VI.        The Failure To Consistently Update An Estate Plan

Ideally, estate planning documents should be reviewed every three to five years.  Laws, assets, and personal wishes change frequently.  Even if one’s wishes have not changed, family dynamics change.  If one moves to a new location, an update may be appropriate.  Many estate plans fail due to an issue which frequent review would have addressed.

ask kitkat logoProsthetics for Animals

Hook Law Center: Kit Kat, are animals really being fitted with prosthetics?

Kit Kat: Yes, PBS just aired a special program about this on 4-9-14. If you missed it, you can watch it online and the title is “My Bionic Pet.”It’s so fascinating! Not only are animals benefiting, but so are humans. The spirit of these animals inspires all who see them. From crafting an artificial beak for a swan, artificial hind legs for a border collie, a tail for an alligator–it’s very individualized. Louisiana State University is one of the universities with a veterinary school that is active in this effort. It had never before attempted an equine amputation, yet they successfully accomplished one for Molly, a lovely pony that had been orphaned during Hurricane Katrina. Then, Molly had the misfortune to have a dog attack her right leg. It was injured to the point requiring amputation. Equines are difficult to treat when this happens, because if they go for too long a time on 3 legs, laminitis sets in, and the horse has to be euthanized. But somehow, the medical team there got it just right. After the surgery, her leg healed and there was enough time to fit her for a prosthetic leg before anything serious happened.

One of the narrators in the segment is Martin Kaufmann of OrthoPets in Denver, Colorado. He says, we are “not looking at animals as discardable” today. And that’s terrific. In fact, 1,000 animals per year are being fitted with prosthetics. Halifax, Nova Scotia also has a center dealing in animals requiring prosthetics. They helped a border collie who was born with 2 defective hind legs. She now runs and jumps like any other dog. The program also shows a llama with a new hind leg, as well as a cart that was constructed by his veterinarian owner for a pig named Chris P. Bacon, because both his hind legs were fused close to his body. Whatever the case, these animals are teaching us how to cope with adversity. In the process, we are learning more about prosthetics, and that knowledge can benefit humans.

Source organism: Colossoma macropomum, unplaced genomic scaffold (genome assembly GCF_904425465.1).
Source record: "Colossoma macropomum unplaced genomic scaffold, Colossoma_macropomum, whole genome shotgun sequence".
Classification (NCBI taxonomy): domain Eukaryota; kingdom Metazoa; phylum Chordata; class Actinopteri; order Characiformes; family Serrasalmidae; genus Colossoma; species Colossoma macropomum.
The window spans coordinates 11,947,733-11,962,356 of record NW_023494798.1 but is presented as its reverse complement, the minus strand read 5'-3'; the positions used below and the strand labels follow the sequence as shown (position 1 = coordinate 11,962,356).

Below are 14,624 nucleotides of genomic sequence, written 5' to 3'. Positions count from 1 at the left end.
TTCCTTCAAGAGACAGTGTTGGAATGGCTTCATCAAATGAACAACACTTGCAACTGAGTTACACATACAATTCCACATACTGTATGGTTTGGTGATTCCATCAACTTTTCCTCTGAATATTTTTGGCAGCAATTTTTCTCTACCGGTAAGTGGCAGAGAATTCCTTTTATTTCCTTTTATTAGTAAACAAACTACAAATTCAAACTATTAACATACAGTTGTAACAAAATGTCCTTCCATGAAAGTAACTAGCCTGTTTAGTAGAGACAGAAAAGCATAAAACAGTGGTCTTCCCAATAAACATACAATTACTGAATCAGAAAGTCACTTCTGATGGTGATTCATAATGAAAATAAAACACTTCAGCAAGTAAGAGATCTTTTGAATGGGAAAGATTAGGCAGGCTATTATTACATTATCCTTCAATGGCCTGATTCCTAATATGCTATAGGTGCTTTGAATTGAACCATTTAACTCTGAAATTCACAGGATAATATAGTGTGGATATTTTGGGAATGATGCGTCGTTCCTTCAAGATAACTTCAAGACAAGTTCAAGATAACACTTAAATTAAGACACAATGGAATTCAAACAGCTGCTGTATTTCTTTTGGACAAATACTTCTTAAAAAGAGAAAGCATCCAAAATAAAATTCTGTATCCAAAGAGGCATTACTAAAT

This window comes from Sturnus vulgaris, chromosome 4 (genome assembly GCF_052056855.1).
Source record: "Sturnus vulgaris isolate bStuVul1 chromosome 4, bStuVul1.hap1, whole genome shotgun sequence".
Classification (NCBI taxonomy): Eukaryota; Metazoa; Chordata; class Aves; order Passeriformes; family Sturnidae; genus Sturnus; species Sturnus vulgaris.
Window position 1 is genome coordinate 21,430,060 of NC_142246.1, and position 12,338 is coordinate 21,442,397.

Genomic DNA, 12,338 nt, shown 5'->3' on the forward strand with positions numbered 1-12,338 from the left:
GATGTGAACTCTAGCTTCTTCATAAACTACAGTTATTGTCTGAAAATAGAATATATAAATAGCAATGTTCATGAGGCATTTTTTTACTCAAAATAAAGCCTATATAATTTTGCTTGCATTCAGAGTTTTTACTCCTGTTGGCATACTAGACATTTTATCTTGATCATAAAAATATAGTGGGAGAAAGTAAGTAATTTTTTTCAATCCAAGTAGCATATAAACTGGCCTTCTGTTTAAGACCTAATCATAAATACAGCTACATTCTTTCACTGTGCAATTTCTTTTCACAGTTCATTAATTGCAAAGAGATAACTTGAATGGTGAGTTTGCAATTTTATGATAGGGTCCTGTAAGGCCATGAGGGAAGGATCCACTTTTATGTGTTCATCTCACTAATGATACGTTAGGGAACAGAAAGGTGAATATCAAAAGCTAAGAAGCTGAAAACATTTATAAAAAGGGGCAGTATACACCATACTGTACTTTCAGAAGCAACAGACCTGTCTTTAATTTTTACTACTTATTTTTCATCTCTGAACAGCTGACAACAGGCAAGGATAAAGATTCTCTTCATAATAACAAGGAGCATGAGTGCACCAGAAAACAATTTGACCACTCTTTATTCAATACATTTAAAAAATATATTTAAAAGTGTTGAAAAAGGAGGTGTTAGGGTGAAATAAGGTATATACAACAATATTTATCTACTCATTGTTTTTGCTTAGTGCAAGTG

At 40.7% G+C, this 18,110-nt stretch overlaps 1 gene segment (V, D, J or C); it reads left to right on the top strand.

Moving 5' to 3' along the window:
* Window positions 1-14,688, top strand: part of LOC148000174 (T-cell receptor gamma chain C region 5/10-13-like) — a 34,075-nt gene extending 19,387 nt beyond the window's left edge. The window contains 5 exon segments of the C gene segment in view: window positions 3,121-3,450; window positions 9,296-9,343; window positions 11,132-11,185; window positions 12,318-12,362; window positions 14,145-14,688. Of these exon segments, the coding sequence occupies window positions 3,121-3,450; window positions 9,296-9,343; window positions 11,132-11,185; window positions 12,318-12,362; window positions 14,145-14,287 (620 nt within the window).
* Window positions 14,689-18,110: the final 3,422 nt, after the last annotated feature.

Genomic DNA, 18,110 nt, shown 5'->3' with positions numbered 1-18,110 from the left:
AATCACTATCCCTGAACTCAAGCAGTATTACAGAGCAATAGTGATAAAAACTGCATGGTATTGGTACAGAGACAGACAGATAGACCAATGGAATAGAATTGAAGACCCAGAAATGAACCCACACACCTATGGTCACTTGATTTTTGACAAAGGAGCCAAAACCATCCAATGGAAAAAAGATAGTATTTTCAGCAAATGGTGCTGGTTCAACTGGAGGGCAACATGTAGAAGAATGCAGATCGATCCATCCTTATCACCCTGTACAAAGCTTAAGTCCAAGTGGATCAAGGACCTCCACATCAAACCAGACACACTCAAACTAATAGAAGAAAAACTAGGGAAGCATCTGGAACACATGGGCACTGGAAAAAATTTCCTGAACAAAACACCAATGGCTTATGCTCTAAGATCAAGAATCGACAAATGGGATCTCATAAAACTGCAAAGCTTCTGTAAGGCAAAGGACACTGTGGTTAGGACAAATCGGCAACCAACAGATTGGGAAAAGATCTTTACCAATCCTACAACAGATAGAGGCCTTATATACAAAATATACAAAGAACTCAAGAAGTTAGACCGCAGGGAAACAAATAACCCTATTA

(PBS, “My Bionic Pet, aired 4-9-14).

Upcoming Events

  • Shannon Laymon-Pecoraro will be attending the National Association for Medicare Set Aside (NAMSAP) Conference in Las Vegas, NV on May 8-9, 2014.
  • Andrew Hook will be speaking at the Virginia Benefits Program Organization (BPRO) Spring Conference on May 8, 2014 in Williamsburg, VA.  Mr. Hook, Natalie Hale, CECC and Jennifer Woods-Pagano, CECC will be attending the three-day conference.
  • Jessica Hayes will be speaking on Special Needs Trust at the Virginia Beach Central Library on May 10, 2014 from 2:00 pm to 4:15pm.
  • Andrew Hook will be speaking on Services Available to Seniors at the Major Hillard Library on May 13, 2014 at 10:30am.
  • Andrew Hook will be speaking on Financial Services Long-Term Care Insurance at the National Academy of Elder Law Attorneys (NAELA) Conference on May 16, 2014 in Scottsdale, AZ.  Mr. Hook will be attending the two-day conference.

Distribution of This Newsletter

Hook Law Center encourages you to share this newsletter with anyone who is interested in issues pertaining to the elderly, the disabled and their advocates. The information in this newsletter may be copied and distributed, without charge and without permission, but with appropriate citation to Hook Law Center, P.C. If you are interested in a free subscription to the Hook Law Center News, then please telephone us at 757-399-7506, e-mail us at mail@hooklawcenter.com or fax us at 757-397-1267.

This report is not intended as a substitute for legal counsel. While every precaution has been taken to make this report accurate, Hook Law Center assumes no responsibility for errors or omissions, or for damages resulting from the use of the information in this report.